One day the group of prophets came to Elisha and told him, “As you can see, this place where we meet with you is too small. Let’s go down to the Jordan River, where there are plenty of logs. There we can build a new place for us to meet.”
“All right,” he told them, “go ahead.”
“Please come with us,” someone suggested.
“I will,” he said. So he went with them.
When they arrived at the Jordan, they began cutting down trees. But as one of them was cutting a tree, his ax head fell into the river. “Oh, sir!” he cried. “It was a borrowed ax!”
“Where did it fall?” the man of God asked. When he showed him the place, Elisha cut a stick and threw it into the water at that spot. Then the ax head floated to the surface. “Grab it,” Elisha said. And the man reached out and grabbed it.
When the king of Aram was at war with Israel, he would confer with his officers and say, “We will mobilize our forces at such and such a place.”
But immediately Elisha, the man of God, would warn the king of Israel, “Do not go near that place, for the Arameans are planning to mobilize their troops there.” So the king of Israel would send word to the place indicated by the man of God. Time and again Elisha warned the king, so that he would be on the alert there.
The king of Aram became very upset over this. He called his officers together and demanded, “Which of you is the traitor? Who has been informing the king of Israel of my plans?”
“It’s not us, my lord the king,” one of the officers replied. “Elisha, the prophet in Israel, tells the king of Israel even the words you speak in the privacy of your bedroom!”
“Go and find out where he is,” the king commanded, “so I can send troops to seize him.”
And the report came back: “Elisha is at Dothan.” So one night the king of Aram sent a great army with many chariots and horses to surround the city.
When the servant of the man of God got up early the next morning and went outside, there were troops, horses, and chariots everywhere. “Oh, sir, what will we do now?” the young man cried to Elisha.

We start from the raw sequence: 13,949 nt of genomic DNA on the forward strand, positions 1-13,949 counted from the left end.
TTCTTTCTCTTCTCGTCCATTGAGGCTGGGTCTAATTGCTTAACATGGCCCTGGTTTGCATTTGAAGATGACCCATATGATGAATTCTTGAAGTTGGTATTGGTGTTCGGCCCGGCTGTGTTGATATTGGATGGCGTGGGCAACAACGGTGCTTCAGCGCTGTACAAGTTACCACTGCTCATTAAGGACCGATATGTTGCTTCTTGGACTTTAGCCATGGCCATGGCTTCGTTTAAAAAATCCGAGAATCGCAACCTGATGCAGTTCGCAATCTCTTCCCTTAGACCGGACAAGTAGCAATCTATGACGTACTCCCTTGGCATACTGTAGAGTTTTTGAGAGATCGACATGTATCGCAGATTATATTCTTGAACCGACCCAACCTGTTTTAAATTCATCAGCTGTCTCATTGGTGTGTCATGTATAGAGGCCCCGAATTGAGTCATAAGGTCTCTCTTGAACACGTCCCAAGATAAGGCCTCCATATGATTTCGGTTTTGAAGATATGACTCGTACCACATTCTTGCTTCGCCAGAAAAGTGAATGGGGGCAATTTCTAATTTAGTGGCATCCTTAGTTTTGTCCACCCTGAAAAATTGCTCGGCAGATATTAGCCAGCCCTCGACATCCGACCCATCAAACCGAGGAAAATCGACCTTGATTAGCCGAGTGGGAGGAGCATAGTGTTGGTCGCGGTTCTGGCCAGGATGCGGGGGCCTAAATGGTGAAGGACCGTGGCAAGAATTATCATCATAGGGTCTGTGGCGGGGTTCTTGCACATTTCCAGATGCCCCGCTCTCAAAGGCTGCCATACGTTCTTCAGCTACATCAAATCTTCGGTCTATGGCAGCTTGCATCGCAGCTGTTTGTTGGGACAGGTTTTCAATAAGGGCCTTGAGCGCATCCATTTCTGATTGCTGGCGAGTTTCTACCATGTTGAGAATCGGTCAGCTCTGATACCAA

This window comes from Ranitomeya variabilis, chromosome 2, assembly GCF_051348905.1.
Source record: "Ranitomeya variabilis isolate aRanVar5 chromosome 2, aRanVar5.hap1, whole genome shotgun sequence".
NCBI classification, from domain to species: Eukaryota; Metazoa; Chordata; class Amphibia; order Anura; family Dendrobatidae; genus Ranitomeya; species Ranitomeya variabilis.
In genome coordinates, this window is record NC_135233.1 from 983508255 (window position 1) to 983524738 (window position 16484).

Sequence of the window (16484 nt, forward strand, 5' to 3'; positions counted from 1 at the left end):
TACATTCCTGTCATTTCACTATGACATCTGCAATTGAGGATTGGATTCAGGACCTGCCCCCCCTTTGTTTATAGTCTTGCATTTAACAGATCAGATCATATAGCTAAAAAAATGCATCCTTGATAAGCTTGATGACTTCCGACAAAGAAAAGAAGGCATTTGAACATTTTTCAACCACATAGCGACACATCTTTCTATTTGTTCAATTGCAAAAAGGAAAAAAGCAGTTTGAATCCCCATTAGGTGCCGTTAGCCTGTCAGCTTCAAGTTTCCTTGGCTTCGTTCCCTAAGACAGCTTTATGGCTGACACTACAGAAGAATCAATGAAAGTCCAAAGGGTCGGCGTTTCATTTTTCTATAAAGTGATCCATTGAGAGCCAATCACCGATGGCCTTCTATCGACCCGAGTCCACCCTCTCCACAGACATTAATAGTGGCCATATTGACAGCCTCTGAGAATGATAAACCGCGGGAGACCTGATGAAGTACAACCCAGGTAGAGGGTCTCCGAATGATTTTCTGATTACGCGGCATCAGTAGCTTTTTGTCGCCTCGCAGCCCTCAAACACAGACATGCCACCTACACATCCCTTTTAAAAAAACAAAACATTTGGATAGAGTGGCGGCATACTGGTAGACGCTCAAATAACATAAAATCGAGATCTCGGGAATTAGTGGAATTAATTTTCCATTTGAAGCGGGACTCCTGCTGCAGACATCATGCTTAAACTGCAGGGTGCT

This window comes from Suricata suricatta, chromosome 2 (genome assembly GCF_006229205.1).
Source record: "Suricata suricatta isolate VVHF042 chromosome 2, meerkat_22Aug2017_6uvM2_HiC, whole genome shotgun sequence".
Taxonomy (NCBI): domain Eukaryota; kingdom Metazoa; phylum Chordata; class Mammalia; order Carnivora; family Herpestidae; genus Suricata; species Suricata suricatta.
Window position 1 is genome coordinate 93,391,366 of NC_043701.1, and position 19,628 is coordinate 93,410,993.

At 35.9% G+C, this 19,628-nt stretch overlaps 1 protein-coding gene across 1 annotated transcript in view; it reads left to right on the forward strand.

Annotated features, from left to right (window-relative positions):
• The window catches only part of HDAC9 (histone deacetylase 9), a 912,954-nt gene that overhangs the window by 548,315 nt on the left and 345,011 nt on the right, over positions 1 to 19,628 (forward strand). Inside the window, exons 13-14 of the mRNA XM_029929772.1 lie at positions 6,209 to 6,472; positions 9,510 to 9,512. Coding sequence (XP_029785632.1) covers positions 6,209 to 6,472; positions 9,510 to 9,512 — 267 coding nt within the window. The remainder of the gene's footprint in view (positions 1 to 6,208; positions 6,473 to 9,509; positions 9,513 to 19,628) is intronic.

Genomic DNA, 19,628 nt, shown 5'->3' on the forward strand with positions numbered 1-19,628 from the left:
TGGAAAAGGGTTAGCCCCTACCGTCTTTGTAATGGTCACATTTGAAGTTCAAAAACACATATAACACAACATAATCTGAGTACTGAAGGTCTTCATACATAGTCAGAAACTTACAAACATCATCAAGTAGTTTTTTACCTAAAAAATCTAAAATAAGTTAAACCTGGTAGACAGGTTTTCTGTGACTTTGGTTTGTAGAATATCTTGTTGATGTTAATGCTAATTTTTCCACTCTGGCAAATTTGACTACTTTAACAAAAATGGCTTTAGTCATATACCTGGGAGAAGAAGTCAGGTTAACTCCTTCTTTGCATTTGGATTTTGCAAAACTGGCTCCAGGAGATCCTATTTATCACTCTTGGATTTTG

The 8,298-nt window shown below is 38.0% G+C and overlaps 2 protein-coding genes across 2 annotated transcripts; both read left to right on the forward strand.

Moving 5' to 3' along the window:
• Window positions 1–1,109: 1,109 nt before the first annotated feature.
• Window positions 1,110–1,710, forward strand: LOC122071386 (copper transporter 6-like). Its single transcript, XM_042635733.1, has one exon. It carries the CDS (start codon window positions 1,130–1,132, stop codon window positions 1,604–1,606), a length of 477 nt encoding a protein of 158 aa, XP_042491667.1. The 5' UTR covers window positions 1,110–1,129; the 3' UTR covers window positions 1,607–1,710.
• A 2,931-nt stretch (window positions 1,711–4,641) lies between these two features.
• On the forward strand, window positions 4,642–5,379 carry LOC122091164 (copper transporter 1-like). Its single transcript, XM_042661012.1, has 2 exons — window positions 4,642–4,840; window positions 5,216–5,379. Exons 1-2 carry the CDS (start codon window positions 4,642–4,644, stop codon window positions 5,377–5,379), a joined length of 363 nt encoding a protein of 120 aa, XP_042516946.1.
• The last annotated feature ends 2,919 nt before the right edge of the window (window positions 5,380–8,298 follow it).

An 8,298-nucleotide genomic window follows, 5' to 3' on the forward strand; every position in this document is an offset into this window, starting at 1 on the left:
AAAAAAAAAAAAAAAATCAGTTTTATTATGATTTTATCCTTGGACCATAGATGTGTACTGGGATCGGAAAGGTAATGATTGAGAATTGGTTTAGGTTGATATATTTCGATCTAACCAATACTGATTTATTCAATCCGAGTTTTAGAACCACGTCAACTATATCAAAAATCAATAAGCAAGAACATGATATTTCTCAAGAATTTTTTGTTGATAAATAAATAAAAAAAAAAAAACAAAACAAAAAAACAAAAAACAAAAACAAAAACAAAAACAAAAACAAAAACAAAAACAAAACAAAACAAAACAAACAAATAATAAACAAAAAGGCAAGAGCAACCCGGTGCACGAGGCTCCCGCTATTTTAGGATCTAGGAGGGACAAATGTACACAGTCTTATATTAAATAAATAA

“Don’t be afraid!” Elisha told him. “For there are more on our side than on theirs!” Then Elisha prayed, “O LORD, open his eyes and let him see!” The LORD opened the young man’s eyes, and when he looked up, he saw that the hillside around Elisha was filled with horses and chariots of fire.
As the Aramean army advanced toward him, Elisha prayed, “O LORD, please make them blind.” So the LORD struck them with blindness as Elisha had asked.
Then Elisha went out and told them, “You have come the wrong way! This isn’t the right city! Follow me, and I will take you to the man you are looking for.” And he led them to the city of Samaria.
As soon as they had entered Samaria, Elisha prayed, “O LORD, now open their eyes and let them see.” So the LORD opened their eyes, and they discovered that they were in the middle of Samaria.
When the king of Israel saw them, he shouted to Elisha, “My father, should I kill them? Should I kill them?”
“Of course not!” Elisha replied. “Do we kill prisoners of war? Give them food and drink and send them home again to their master.”
So the king made a great feast for them and then sent them home to their master. After that, the Aramean raiders stayed away from the land of Israel.
Some time later, however, King Ben-hadad of Aram mustered his entire army and besieged Samaria. As a result, there was a great famine in the city. The siege lasted so long that a donkey’s head sold for eighty pieces of silver, and a cup of dove’s dung sold for five pieces of silver.